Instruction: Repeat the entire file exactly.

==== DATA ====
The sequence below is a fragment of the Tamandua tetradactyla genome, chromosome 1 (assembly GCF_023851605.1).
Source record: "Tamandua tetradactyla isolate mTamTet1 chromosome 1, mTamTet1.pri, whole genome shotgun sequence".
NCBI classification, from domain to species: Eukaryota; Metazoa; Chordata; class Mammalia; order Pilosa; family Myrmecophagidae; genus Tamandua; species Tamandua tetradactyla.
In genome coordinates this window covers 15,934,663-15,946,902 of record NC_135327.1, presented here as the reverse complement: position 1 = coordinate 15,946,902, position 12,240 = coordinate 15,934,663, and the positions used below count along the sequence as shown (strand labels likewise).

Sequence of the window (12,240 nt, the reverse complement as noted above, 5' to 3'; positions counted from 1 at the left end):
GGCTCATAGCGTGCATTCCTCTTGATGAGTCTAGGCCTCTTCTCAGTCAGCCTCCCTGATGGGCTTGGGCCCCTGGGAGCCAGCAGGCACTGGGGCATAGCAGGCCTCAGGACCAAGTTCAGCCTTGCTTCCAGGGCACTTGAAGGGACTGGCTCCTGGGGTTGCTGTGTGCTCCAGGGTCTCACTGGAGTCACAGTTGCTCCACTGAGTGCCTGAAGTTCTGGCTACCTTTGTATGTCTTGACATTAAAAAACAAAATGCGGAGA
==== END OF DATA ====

The sequence below is a fragment of the Tamandua tetradactyla genome, chromosome 1 (assembly GCF_023851605.1).
Source record: "Tamandua tetradactyla isolate mTamTet1 chromosome 1, mTamTet1.pri, whole genome shotgun sequence".
NCBI classification, from domain to species: Eukaryota; Metazoa; Chordata; class Mammalia; order Pilosa; family Myrmecophagidae; genus Tamandua; species Tamandua tetradactyla.
In genome coordinates this window covers 15,934,663-15,946,902 of record NC_135327.1, presented here as the reverse complement: position 1 = coordinate 15,946,902, position 12,240 = coordinate 15,934,663, and the positions used below count along the sequence as shown (strand labels likewise).

Sequence of the window (12,240 nt, the reverse complement as noted above, 5' to 3'; positions counted from 1 at the left end):
GGCTCATAGCGTGCATTCCTCTTGATGAGTCTAGGCCTCTTCTCAGTCAGCCTCCCTGATGGGCTTGGGCCCCTGGGAGCCAGCAGGCACTGGGGCATAGCAGGCCTCAGGACCAAGTTCAGCCTTGCTTCCAGGGCACTTGAAGGGACTGGCTCCTGGGGTTGCTGTGTGCTCCAGGGTCTCACTGGAGTCACAGTTGCTCCACTGAGTGCCTGAAGTTCTGGCTACCTTTGTATGTCTTGACATTAAAAAACAAAATGCGGAGA